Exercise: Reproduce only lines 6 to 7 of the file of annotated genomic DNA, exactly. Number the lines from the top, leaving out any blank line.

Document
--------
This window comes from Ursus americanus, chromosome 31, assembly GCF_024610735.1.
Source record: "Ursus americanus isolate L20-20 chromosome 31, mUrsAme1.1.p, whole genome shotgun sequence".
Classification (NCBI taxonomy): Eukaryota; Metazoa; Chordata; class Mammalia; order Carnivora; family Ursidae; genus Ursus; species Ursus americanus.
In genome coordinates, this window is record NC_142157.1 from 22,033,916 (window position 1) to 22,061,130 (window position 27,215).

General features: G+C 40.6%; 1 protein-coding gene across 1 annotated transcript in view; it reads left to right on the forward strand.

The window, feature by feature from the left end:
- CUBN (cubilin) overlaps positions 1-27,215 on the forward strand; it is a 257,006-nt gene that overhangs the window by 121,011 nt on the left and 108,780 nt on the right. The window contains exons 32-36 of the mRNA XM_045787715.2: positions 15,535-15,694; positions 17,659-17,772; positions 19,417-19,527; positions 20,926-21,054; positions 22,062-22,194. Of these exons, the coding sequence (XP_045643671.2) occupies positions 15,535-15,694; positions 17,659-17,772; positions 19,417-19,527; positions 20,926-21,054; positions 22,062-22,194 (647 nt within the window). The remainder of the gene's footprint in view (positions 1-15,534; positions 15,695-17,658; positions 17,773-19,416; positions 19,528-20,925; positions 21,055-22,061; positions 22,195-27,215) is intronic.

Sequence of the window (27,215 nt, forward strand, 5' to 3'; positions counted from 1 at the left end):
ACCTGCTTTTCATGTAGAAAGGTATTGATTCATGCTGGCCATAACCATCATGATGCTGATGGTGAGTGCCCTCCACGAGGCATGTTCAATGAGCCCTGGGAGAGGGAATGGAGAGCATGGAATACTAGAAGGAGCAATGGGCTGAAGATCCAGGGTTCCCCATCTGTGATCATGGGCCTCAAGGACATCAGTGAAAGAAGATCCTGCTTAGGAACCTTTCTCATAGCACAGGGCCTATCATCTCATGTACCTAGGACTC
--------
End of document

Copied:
The window, feature by feature from the left end:
- CUBN (cubilin) overlaps positions 1-27,215 on the forward strand; it is a 257,006-nt gene that overhangs the window by 121,011 nt on the left and 108,780 nt on the right. The window contains exons 32-36 of the mRNA XM_045787715.2: positions 15,535-15,694; positions 17,659-17,772; positions 19,417-19,527; positions 20,926-21,054; positions 22,062-22,194. Of these exons, the coding sequence (XP_045643671.2) occupies positions 15,535-15,694; positions 17,659-17,772; positions 19,417-19,527; positions 20,926-21,054; positions 22,062-22,194 (647 nt within the window). The remainder of the gene's footprint in view (positions 1-15,534; positions 15,695-17,658; positions 17,773-19,416; positions 19,528-20,925; positions 21,055-22,061; positions 22,195-27,215) is intronic.